Kent Kennan’s Counterpoint book begins with the single line. Not all counterpoint books do this, but I think it is critical – funnily enough Schoenberg’s Preliminary exercises in counterpoint does not begin with the single line in any serious way, but his notes on counterpoint collected in Coherence, counterpoint, instrumentation, instruction in form raise the critical question of the single line.
The main thing about constructing the single line (at least in any ‘traditional’ style) is that it has to be capable of maintaining independence and coherence within a polyphonic setting, as well as capable of being open to (or even implying or necessitating) the the existence of other lines.
Thus the relationship between lines in traditional counterpoint is an internal relationship at the heart of each line. Unlike some modern forms of counterpoint where the independence of lines is taken to an extreme limit – the sheer juxtaposition of pre-existing lines – traditional counterpoint conceives of its individual lines as always already in relation, even if the line that the original is relating to has not yet been written. Counterpoint is not an external system imposed upon melodies from the outside, nor is it as simple as writing a ‘cantus firmus’ type melody, complete in itself, to which the other melodies must relate and subordinate themselves. Counterpoint lives in all of its lines.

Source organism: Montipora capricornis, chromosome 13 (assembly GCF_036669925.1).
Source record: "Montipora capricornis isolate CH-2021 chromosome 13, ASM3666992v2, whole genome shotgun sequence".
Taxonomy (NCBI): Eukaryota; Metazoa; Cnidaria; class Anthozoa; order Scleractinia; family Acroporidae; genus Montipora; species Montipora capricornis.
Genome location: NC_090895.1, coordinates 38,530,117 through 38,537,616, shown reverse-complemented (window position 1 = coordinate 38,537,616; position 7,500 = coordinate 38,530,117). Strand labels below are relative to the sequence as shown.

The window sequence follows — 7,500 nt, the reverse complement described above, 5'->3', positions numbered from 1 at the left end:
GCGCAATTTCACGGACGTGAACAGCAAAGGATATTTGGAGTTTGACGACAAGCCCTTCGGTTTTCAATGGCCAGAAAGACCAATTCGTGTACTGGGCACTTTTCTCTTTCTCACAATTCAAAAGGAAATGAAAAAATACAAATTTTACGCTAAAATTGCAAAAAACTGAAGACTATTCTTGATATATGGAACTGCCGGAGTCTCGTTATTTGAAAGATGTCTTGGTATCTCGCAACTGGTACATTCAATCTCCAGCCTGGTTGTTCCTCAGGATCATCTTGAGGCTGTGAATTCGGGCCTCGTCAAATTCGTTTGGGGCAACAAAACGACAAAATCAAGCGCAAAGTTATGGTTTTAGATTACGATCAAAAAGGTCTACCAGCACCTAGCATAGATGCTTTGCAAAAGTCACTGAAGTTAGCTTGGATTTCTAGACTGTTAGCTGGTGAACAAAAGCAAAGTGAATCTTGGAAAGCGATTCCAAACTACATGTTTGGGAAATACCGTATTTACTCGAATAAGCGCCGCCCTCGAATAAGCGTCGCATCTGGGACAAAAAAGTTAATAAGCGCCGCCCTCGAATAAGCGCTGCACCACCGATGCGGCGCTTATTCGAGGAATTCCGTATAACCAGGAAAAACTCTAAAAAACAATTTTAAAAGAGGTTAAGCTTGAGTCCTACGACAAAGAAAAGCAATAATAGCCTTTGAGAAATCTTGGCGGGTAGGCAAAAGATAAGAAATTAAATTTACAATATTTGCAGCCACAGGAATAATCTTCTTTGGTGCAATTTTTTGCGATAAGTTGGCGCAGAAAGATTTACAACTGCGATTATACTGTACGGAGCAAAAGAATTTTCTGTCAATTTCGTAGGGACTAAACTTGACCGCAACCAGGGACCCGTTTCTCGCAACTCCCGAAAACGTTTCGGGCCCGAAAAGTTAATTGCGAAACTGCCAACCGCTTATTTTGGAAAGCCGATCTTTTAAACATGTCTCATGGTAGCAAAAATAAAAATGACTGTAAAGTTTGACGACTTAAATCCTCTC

The totality imprints its stamp on all the lines of force within it, and there is no single line that ‘represents’ absolutely the totality. Perhaps this is even the case in more ‘concertante’ type of writing which has stricter hierarchies between the lines, although much less obviously than, say, in a fugue.